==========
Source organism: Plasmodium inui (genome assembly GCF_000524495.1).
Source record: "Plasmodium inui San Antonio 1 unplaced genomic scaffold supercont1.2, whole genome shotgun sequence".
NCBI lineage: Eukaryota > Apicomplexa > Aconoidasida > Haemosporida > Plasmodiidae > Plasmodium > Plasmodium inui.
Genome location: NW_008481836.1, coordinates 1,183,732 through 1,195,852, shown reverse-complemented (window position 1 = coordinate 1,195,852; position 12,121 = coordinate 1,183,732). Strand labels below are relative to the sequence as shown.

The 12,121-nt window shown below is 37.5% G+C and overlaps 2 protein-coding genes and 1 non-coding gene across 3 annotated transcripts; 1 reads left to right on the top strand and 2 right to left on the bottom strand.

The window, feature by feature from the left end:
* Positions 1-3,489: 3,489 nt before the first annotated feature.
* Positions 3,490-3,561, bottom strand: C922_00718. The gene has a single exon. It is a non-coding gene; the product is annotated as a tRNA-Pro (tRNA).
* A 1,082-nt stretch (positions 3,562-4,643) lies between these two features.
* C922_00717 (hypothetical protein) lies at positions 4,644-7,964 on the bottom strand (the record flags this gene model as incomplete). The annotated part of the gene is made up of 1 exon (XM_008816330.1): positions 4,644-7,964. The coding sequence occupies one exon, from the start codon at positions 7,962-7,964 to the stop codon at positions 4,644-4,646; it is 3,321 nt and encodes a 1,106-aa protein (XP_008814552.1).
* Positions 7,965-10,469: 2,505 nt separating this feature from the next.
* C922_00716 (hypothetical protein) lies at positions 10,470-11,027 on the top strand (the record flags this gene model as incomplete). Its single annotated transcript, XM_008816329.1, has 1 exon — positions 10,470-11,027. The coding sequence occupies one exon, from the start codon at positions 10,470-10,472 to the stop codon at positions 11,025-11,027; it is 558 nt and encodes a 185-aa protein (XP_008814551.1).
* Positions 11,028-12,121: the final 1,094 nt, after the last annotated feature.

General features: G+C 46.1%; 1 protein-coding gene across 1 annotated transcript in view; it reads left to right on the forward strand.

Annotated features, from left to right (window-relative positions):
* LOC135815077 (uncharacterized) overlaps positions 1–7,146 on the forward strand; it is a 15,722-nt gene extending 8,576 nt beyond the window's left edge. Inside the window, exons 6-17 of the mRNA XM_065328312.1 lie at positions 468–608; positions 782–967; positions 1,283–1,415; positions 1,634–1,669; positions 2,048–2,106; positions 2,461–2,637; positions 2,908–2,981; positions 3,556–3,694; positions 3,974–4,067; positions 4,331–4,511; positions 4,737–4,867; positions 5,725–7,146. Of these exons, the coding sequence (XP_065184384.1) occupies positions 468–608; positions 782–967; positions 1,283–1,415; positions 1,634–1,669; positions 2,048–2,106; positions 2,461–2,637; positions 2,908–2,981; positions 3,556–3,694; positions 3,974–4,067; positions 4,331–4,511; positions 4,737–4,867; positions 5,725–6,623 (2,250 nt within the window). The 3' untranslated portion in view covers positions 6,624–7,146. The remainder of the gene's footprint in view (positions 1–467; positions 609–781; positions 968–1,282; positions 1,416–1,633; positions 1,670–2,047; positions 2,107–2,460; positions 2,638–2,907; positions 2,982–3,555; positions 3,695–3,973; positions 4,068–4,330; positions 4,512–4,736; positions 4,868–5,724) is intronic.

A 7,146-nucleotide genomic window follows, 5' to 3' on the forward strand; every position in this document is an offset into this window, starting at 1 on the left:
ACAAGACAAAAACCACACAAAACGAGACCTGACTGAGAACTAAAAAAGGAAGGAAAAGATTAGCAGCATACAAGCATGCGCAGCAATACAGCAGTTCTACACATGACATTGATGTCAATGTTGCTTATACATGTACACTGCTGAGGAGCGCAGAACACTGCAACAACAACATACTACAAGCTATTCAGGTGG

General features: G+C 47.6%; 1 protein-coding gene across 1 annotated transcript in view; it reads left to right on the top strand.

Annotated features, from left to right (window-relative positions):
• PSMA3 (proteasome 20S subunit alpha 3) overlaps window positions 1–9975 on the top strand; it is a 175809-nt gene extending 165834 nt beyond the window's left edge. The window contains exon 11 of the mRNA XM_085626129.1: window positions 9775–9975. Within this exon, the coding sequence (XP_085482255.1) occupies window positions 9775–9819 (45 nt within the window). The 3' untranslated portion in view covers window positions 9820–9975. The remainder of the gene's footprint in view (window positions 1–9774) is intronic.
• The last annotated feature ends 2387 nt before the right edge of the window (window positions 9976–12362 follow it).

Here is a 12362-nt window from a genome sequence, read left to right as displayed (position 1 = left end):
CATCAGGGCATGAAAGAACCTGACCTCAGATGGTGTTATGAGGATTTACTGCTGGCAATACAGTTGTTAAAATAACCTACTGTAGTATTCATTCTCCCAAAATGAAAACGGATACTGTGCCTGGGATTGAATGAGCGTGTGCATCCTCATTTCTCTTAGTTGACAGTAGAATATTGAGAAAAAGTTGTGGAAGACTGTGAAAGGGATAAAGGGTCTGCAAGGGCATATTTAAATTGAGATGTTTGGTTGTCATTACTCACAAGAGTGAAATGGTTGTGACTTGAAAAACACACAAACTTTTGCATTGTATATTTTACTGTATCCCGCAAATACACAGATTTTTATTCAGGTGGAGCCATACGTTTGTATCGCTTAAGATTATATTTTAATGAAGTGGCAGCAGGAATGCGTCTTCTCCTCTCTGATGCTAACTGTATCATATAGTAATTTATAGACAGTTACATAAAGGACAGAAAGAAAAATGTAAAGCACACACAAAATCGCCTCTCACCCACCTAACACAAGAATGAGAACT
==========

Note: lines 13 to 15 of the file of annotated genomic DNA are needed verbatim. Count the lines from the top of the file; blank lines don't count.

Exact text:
* Positions 11,028-12,121: the final 1,094 nt, after the last annotated feature.

General features: G+C 46.1%; 1 protein-coding gene across 1 annotated transcript in view; it reads left to right on the forward strand.

Annotated features, from left to right (window-relative positions):